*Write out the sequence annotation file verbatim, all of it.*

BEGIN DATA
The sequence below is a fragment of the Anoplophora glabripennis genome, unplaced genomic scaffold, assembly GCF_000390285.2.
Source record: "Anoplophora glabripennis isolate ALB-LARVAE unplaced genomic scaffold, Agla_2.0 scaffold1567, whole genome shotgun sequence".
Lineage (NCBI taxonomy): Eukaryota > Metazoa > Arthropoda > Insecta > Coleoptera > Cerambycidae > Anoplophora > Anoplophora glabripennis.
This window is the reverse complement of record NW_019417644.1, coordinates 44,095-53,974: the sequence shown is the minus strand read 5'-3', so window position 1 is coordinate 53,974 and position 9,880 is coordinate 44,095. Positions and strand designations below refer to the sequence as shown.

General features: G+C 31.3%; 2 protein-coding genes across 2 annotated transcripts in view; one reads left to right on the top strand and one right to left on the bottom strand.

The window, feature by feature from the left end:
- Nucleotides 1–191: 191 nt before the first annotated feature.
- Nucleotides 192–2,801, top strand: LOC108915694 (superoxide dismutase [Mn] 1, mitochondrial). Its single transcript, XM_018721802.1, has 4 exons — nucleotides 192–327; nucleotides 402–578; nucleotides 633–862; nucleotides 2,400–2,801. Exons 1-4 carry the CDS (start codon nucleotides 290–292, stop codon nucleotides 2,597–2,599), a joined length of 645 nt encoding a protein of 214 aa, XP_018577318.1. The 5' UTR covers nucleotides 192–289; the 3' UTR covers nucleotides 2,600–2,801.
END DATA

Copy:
The sequence below is a fragment of the Anoplophora glabripennis genome, unplaced genomic scaffold, assembly GCF_000390285.2.
Source record: "Anoplophora glabripennis isolate ALB-LARVAE unplaced genomic scaffold, Agla_2.0 scaffold1567, whole genome shotgun sequence".
Lineage (NCBI taxonomy): Eukaryota > Metazoa > Arthropoda > Insecta > Coleoptera > Cerambycidae > Anoplophora > Anoplophora glabripennis.
This window is the reverse complement of record NW_019417644.1, coordinates 44,095-53,974: the sequence shown is the minus strand read 5'-3', so window position 1 is coordinate 53,974 and position 9,880 is coordinate 44,095. Positions and strand designations below refer to the sequence as shown.

General features: G+C 31.3%; 2 protein-coding genes across 2 annotated transcripts in view; one reads left to right on the top strand and one right to left on the bottom strand.

The window, feature by feature from the left end:
- Nucleotides 1–191: 191 nt before the first annotated feature.
- Nucleotides 192–2,801, top strand: LOC108915694 (superoxide dismutase [Mn] 1, mitochondrial). Its single transcript, XM_018721802.1, has 4 exons — nucleotides 192–327; nucleotides 402–578; nucleotides 633–862; nucleotides 2,400–2,801. Exons 1-4 carry the CDS (start codon nucleotides 290–292, stop codon nucleotides 2,597–2,599), a joined length of 645 nt encoding a protein of 214 aa, XP_018577318.1. The 5' UTR covers nucleotides 192–289; the 3' UTR covers nucleotides 2,600–2,801.